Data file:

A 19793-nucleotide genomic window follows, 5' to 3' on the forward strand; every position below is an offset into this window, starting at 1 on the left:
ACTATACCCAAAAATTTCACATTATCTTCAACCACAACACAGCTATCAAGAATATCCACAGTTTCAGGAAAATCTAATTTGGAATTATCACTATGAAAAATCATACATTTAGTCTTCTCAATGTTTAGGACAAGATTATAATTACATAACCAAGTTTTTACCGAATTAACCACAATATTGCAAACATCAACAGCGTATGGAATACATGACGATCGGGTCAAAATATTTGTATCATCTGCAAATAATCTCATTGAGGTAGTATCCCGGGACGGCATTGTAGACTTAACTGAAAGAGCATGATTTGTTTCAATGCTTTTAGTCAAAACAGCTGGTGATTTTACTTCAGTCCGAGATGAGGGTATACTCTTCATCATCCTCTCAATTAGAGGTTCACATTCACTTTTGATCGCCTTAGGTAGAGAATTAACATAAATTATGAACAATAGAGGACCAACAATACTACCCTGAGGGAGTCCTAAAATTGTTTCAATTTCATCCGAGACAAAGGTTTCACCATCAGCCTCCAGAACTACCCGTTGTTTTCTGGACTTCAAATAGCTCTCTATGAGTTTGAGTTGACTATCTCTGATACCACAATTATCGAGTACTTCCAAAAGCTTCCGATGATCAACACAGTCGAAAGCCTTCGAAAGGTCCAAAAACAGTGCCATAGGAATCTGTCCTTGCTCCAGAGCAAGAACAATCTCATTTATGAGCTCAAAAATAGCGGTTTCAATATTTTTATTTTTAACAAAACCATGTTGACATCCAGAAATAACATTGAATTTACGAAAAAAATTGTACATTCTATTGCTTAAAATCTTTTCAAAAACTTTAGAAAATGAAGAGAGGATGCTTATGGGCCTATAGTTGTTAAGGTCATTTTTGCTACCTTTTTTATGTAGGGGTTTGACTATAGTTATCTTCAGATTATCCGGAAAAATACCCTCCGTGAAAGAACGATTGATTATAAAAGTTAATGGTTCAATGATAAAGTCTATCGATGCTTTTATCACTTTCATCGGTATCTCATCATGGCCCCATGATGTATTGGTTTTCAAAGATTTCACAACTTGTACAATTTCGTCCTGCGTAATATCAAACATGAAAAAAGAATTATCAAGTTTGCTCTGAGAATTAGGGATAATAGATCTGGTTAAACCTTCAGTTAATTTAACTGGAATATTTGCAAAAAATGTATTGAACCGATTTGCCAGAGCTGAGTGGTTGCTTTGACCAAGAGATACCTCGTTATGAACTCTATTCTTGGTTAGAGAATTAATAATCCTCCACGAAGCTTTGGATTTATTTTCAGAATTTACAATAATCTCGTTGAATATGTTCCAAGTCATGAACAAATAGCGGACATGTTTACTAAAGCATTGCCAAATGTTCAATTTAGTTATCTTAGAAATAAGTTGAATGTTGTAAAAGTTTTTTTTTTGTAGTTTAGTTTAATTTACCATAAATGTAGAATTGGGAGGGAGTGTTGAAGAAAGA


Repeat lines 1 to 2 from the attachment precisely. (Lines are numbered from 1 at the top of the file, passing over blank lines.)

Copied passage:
A 19793-nucleotide genomic window follows, 5' to 3' on the forward strand; every position below is an offset into this window, starting at 1 on the left:
ACTATACCCAAAAATTTCACATTATCTTCAACCACAACACAGCTATCAAGAATATCCACAGTTTCAGGAAAATCTAATTTGGAATTATCACTATGAAAAATCATACATTTAGTCTTCTCAATGTTTAGGACAAGATTATAATTACATAACCAAGTTTTTACCGAATTAACCACAATATTGCAAACATCAACAGCGTATGGAATACATGACGATCGGGTCAAAATATTTGTATCATCTGCAAATAATCTCATTGAGGTAGTATCCCGGGACGGCATTGTAGACTTAACTGAAAGAGCATGATTTGTTTCAATGCTTTTAGTCAAAACAGCTGGTGATTTTACTTCAGTCCGAGATGAGGGTATACTCTTCATCATCCTCTCAATTAGAGGTTCACATTCACTTTTGATCGCCTTAGGTAGAGAATTAACATAAATTATGAACAATAGAGGACCAACAATACTACCCTGAGGGAGTCCTAAAATTGTTTCAATTTCATCCGAGACAAAGGTTTCACCATCAGCCTCCAGAACTACCCGTTGTTTTCTGGACTTCAAATAGCTCTCTATGAGTTTGAGTTGACTATCTCTGATACCACAATTATCGAGTACTTCCAAAAGCTTCCGATGATCAACACAGTCGAAAGCCTTCGAAAGGTCCAAAAACAGTGCCATAGGAATCTGTCCTTGCTCCAGAGCAAGAACAATCTCATTTATGAGCTCAAAAATAGCGGTTTCAATATTTTTATTTTTAACAAAACCATGTTGACATCCAGAAATAACATTGAATTTACGAAAAAAATTGTACATTCTATTGCTTAAAATCTTTTCAAAAACTTTAGAAAATGAAGAGAGGATGCTTATGGGCCTATAGTTGTTAAGGTCATTTTTGCTACCTTTTTTATGTAGGGGTTTGACTATAGTTATCTTCAGATTATCCGGAAAAATACCCTCCGTGAAAGAACGATTGATTATAAAAGTTAATGGTTCAATGATAAAGTCTATCGATGCTTTTATCACTTTCATCGGTATCTCATCATGGCCCCATGATGTATTGGTTTTCAAAGATTTCACAACTTGTACAATTTCGTCCTGCGTAATATCAAACATGAAAAAAGAATTATCAAGTTTGCTCTGAGAATTAGGGATAATAGATCTGGTTAAACCTTCAGTTAATTTAACTGGAATATTTGCAAAAAATGTATTGAACCGATTTGCCAGAGCTGAGTGGTTGCTTTGACCAAGAGATACCTCGTTATGAACTCTATTCTTGGTTAGAGAATTAATAATCCTCCACGAAGCTTTGGATTTATTTTCAGAATTTACAATAATCTCGTTGAATATGTTCCAAGTCATGAACAAATAGCGGACATGTTTACTAAAGCATTGCCAAATGTTCAATTTAGTTATCTTAGAAATAAGTTGAATGTTGTAAAAGTTTTTTTTTTGTAGTTTAGTTTAATTTACCATAAATGTAGAATTGGGAGGGAGTGTTGAAGAAAGA